Monday, February 28, 2005
NPR's Diane Rehm show had a very good program this morning on the avian flu situation. Guests included Dr. Nancy Cox, chief of the Centers for Disease Control and Prevention influenza branch, and director of the World Health Organization's Collaborative Center for Influenza Reference and Research; Dr. Anthony Fauci, director of the National Institute of Allergy and Infectious Diseases/NIH; and Mei Fong, staff reporter of The Wall Street Journal. They reiterated the major risk factors discussed in this week's New Yorker piece by Michael Specter -- i.e., that a "perfect storm" scenario for a world-wide pandemic requires three things: (1) a virus that is capable of crossing over from one animal species to man (this has already been established); (2) the virus must be one that is not simply benign in a human host (ditto: the human death rate for this virus appears to be 70-76%); and (3) the virus must mutate into a form that is capable of efficient transmission (i.e., by shaking hands, sneezing, coughing, etc.). This third factor is the still an open question. Dr. Fauci, in particular, provided a useful perspective on the array of possible public-health responses to the appearance of avian flu in this country, should that occur.
Meanwhile, for those of us who could benefit from a public-health law refresher, the CDC has a useful public health law site and has recently concluded a 27-week series on basic public health law readings that I can strongly recommend. Here's the list:
- Epilogue: "Redefining Public Health," a speech by William H. Foege, MD, MPH
- Reading No. 26: Revision of the World Health Organization's International Health Regulations, by David P. Fidler
- Reading No. 25: Illinois House Bill 5164 (2004)
- Reading No. 24: The Draft Model State Emergency Health Powers Act (December 21, 2001)
- Reading No. 23: Chapter 10: "Legal Authorities for Interventions During Public Health Emergencies"
- Reading No. 22: Louisiana v. Gamberella (1993)
- Reading No. 21: Food and Drug Administration v. Brown & Williamson Tobacco Corp. (2000)
- Reading No. 20: Queenside Hills Realty Co., Inc. v. Saxl
- Reading No. 19: McCarthy v. Boozman (2002)
- Reading No. 18: Brown v. Stone (1979)
- Reading No. 17: New York v. New St. Mark's Baths (1986)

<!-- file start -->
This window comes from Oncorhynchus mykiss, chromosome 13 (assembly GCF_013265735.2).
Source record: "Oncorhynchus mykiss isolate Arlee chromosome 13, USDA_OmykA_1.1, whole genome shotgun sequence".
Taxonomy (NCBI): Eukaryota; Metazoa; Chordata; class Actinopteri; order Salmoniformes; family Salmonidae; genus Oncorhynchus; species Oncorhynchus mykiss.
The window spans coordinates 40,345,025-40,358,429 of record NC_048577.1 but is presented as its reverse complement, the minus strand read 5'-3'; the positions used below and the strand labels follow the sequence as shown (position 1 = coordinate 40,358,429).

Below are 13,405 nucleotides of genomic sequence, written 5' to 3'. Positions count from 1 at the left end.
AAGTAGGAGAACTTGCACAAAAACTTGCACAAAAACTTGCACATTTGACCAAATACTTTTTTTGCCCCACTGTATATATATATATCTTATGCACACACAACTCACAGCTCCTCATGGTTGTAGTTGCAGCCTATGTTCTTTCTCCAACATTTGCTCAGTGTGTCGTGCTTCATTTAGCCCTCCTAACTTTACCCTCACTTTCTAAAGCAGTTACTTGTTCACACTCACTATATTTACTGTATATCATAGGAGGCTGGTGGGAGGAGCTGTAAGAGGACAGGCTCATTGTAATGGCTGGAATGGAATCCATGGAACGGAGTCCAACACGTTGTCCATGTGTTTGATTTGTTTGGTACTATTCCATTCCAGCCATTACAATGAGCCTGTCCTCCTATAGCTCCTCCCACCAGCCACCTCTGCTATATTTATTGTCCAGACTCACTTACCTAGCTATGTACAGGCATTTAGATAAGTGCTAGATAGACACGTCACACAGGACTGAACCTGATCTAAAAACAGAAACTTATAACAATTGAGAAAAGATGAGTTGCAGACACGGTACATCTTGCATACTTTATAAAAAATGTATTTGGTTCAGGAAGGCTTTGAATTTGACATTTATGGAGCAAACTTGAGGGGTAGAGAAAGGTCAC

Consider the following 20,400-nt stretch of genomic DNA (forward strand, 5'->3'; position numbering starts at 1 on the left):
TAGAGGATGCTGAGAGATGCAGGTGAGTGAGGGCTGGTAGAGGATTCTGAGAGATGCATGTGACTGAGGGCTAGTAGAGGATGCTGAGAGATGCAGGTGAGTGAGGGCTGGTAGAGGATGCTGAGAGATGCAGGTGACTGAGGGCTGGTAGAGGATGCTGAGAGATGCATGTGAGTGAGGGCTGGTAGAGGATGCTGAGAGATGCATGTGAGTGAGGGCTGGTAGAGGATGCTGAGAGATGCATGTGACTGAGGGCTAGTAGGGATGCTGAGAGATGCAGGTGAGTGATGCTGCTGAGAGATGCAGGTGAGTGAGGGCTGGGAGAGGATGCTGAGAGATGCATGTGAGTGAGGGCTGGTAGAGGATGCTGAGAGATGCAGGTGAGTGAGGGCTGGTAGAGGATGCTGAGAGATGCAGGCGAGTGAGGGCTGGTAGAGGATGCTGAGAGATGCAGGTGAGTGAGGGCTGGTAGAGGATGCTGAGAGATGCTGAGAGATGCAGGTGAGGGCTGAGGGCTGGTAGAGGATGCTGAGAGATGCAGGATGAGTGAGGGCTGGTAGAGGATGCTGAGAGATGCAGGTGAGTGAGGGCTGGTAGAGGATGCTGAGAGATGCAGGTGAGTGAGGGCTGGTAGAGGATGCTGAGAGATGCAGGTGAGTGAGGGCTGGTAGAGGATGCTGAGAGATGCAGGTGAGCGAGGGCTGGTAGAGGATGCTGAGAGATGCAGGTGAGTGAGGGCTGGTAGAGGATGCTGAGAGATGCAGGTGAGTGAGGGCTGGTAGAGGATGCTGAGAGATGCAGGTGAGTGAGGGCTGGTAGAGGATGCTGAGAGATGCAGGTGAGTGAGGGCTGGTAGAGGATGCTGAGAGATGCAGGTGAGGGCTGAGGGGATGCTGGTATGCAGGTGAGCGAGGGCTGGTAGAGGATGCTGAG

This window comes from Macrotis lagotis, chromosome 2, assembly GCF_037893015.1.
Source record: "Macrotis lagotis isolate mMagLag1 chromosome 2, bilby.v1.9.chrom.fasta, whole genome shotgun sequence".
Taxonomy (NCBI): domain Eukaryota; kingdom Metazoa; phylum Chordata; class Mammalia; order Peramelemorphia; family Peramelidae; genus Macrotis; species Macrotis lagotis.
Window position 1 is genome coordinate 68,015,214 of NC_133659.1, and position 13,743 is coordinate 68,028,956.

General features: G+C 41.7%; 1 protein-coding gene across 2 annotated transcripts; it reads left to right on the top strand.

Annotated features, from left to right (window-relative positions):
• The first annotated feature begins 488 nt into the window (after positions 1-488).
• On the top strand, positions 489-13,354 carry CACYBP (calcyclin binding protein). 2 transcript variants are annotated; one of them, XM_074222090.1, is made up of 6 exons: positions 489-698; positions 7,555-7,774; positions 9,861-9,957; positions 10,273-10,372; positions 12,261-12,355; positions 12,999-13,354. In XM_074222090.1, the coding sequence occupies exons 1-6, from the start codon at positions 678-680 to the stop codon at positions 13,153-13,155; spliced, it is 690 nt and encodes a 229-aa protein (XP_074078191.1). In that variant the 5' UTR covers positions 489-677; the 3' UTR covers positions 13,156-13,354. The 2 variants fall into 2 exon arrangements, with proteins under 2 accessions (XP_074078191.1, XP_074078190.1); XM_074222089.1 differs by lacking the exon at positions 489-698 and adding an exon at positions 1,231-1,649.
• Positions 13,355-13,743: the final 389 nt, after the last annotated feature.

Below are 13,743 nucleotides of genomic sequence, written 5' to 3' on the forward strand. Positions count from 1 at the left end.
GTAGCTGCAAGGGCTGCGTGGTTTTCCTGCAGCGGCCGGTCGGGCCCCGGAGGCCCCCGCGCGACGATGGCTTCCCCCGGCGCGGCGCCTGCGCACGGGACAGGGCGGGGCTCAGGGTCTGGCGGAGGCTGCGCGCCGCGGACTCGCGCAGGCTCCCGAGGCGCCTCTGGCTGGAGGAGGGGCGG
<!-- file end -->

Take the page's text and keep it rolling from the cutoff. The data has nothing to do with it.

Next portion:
- Reading No. 16: "The Path of the Law," by Oliver Wendell Holmes, Jr. (1897)
- Reading No. 15: Camara v. Municipal Court (1967)
- Reading No. 14: Altman v. City of High Point (2003)
- Reading No. 13: Jew Ho v. Williamson (1900)
- Reading No. 12: In re Halko (1966)
- Reading No. 11: People v. Strautz
- Reading No. 10: Benning v. State of Vermont, 161 Vt. 472; 641 A.2d 757(1994)
- Reading No. 9: State of Iowa v. Hartog, 440 N.W.2d 852 (1989)
- Reading No. 8: Bill of Rights, New Hampshire Constitution
- Reading No. 7: Lorillard Tobacco Co. v. Reilly
- Reading No. 6: Wisconsin Statutes Chapter 250, Health: Administration and Supervision
- Reading No. 5: Pelman v. McDonald's Corp., No. 02 Civ. 7821 (S.D.N.Y. 2003)
- Reading No. 4: Chapter 1: "The Law and the Public's Health: The Foundations"
- Reading No. 3: Chapter One of " Public Health Law (3rd Edition) " (1947) by James A. Tobey
- Reading No. 2: Jacobson v. Commonwealth of Massachusetts, 197 U.S. 11 (1905)
- Reading No. 1: The United States Constitution
February 28, 2005 | Permalink
The CNN Health website, as well as many others, are reporting that the makers of a new multiple sclerosis drug have voluntarily pulled it from the market today after one patient died and another developed a serious disease. According to CNN,
Experts said the announcement by Biogen Idec Inc. and Elan Corp. marks sad turn of events for MS sufferers who have endured a more than centurylong search for effective treatments for the incurable disease.
The news came three months after the government approved the drug, called Tysabri. Stocks of both Massachusetts-based Biogen Idec Inc. and Ireland-based Elan Corp. tumbled on the announcement.
The companies said they will investigate the effects of the medication further, and they are not giving up hope that the drug may eventually return to the market.
I don't know what to think of the drug manufacturer's vigilence here. I don't have the data here but it seems to me that the quick reaction may be a little too quick. [bm]
February 28, 2005 | Permalink
The Supreme Court will hear arguments today in the Spector v. Norwegian Cruise Line Case. The question presented to the Court concerns whether Title III of the Americans With Disabilities Act applies to cruise ships, and foreign-flagged cruise ships in particular. Title III forbids discrimination in public accommodations. A brief overview of the case is available from SCOTUSblog, which also has a link to the briefs. For a more in-depth review of the case and its issues, please see the National Council of Disability website. [bm]
February 28, 2005 | Permalink
Sunday, February 27, 2005
The New York Times reported earlier this week on a Kansas prosecutor's request for certain abortion records from two Kansas medical clinics. The article states,
Attorney General Phill Kline, a Republican who has made fighting abortion a staple of his two years in the post, is demanding the complete medical files of scores of women and girls who had late-term abortions, saying on Thursday that he needs the information to prosecute criminal cases.
Mr. Kline emphasized statutory rape at a news conference here but also spoke obliquely of other crimes that court documents suggest could include doctors' providing illegal late-term abortions and health professionals' failing to heed a state law that requires the reporting of suspected child sexual abuse.
"When a 10-, 11- or 12-year-old child is pregnant, under Kansas law that child has been raped, and as the state's chief law enforcement official it is my obligation to investigate child rape in order to protect Kansas children," Mr. Kline said. "There are two things that child predators want, access to children and secrecy. As attorney general, I'm bound and determined not to give them either."